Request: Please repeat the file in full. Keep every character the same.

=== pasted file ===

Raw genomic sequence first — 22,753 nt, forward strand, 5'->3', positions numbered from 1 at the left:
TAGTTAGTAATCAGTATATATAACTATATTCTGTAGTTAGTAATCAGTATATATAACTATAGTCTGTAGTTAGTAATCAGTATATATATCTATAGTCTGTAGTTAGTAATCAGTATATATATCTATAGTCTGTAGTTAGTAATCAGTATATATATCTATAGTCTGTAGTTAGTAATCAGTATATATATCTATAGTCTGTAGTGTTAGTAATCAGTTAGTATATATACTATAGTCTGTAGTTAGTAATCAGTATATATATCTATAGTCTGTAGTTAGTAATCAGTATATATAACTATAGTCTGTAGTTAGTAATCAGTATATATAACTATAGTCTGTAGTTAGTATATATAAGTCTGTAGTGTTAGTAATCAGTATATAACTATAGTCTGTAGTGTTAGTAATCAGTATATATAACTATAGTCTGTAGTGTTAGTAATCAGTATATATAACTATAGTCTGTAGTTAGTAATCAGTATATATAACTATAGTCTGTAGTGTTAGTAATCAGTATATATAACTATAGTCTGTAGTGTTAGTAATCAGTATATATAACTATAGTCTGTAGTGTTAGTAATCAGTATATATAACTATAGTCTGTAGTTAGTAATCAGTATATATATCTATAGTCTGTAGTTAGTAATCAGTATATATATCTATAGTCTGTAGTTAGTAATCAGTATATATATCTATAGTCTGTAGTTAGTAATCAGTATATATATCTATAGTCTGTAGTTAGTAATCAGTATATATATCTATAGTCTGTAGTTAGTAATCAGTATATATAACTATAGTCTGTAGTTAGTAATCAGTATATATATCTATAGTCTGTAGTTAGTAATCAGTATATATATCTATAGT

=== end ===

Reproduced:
Raw genomic sequence first — 22,753 nt, forward strand, 5'->3', positions numbered from 1 at the left:
TAGTTAGTAATCAGTATATATAACTATATTCTGTAGTTAGTAATCAGTATATATAACTATAGTCTGTAGTTAGTAATCAGTATATATATCTATAGTCTGTAGTTAGTAATCAGTATATATATCTATAGTCTGTAGTTAGTAATCAGTATATATATCTATAGTCTGTAGTTAGTAATCAGTATATATATCTATAGTCTGTAGTGTTAGTAATCAGTTAGTATATATACTATAGTCTGTAGTTAGTAATCAGTATATATATCTATAGTCTGTAGTTAGTAATCAGTATATATAACTATAGTCTGTAGTTAGTAATCAGTATATATAACTATAGTCTGTAGTTAGTATATATAAGTCTGTAGTGTTAGTAATCAGTATATAACTATAGTCTGTAGTGTTAGTAATCAGTATATATAACTATAGTCTGTAGTGTTAGTAATCAGTATATATAACTATAGTCTGTAGTTAGTAATCAGTATATATAACTATAGTCTGTAGTGTTAGTAATCAGTATATATAACTATAGTCTGTAGTGTTAGTAATCAGTATATATAACTATAGTCTGTAGTGTTAGTAATCAGTATATATAACTATAGTCTGTAGTTAGTAATCAGTATATATATCTATAGTCTGTAGTTAGTAATCAGTATATATATCTATAGTCTGTAGTTAGTAATCAGTATATATATCTATAGTCTGTAGTTAGTAATCAGTATATATATCTATAGTCTGTAGTTAGTAATCAGTATATATATCTATAGTCTGTAGTTAGTAATCAGTATATATAACTATAGTCTGTAGTTAGTAATCAGTATATATATCTATAGTCTGTAGTTAGTAATCAGTATATATATCTATAGT